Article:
v.21 Saul immediately formed a liking for David, as would Jonathan soon after. That David became one of Saul’s armor-bearers meant that he remained at court. It may be that he was made an armor-bearer precisely because there was no official position of “court lyre player” and this appointment was a way to keep him permanently present at court. It may also confirm the fact that David’s capabilities as a fighter were apparent to everyone who saw him.
v.23 There is an apocryphal psalm found in the Dead Sea Scrolls that includes, among David’s compositions, four ‘songs for making music over the stricken’, which suggests that David wrote the words as well as the music to the compositions he played to soothe Saul when he was disturbed. [Gordon, Com., 153]
Some of you may remember Robert Browning’s poem, Saul, in which David sings songs of his own composition to soothe and help the king and recovers him from his fits of torment.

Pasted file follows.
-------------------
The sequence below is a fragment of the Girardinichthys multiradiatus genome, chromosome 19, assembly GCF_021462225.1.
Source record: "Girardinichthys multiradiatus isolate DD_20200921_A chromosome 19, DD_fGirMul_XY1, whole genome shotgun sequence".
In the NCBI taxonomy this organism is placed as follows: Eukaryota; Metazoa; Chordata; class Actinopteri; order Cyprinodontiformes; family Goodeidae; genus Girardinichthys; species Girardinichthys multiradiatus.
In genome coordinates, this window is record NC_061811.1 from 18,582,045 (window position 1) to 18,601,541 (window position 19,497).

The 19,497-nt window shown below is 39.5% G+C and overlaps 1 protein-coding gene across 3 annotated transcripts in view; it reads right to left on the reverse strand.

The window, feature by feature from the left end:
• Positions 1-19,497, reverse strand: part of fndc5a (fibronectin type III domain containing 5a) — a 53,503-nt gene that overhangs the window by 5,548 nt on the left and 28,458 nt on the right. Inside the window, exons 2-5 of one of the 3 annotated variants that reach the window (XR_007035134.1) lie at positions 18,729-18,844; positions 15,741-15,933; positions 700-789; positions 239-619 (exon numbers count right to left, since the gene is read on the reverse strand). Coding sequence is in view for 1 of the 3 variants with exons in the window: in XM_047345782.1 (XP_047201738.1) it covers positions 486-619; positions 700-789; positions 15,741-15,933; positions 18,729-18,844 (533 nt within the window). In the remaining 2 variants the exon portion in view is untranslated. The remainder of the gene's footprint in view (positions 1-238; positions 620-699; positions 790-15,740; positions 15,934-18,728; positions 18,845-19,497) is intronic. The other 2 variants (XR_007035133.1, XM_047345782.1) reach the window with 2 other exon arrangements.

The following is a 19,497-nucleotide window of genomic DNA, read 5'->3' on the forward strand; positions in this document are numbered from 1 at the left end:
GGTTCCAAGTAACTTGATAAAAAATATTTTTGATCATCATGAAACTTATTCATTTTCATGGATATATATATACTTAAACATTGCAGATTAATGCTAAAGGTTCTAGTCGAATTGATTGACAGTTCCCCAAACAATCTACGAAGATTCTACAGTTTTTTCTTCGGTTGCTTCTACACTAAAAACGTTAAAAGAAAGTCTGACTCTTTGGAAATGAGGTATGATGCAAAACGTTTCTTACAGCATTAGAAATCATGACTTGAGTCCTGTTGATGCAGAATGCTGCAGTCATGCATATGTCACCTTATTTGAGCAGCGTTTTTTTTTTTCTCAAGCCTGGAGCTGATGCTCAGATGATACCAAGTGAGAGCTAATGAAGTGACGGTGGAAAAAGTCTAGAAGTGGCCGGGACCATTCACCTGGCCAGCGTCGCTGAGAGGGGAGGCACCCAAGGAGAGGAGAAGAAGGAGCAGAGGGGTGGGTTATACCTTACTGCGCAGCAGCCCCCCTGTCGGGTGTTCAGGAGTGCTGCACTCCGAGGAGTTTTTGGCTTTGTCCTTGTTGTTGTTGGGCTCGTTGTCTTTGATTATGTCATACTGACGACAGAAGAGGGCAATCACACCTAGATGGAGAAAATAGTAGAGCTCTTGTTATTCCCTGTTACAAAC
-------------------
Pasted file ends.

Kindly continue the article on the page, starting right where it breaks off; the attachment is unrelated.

I say then, — my song
While I sang thus, assuring the monarch, and, ever more strong,
Made a proffer of good to console him – he slowly resumed
His old motions and habitudes kingly. The right hand replumed
His black locks to their wonted composure, adjusted the swathes
Of his turban, and see – the huge sweat that his countenance
He wipes off with the robe; and he girds now his loins as of yore,
And feels slow for the armlets of price, with the clasp set before.
He is Saul, ye remember in glory, –ere error had bent
The broad brow… [In The World’s Great Religious Poetry, 119-125]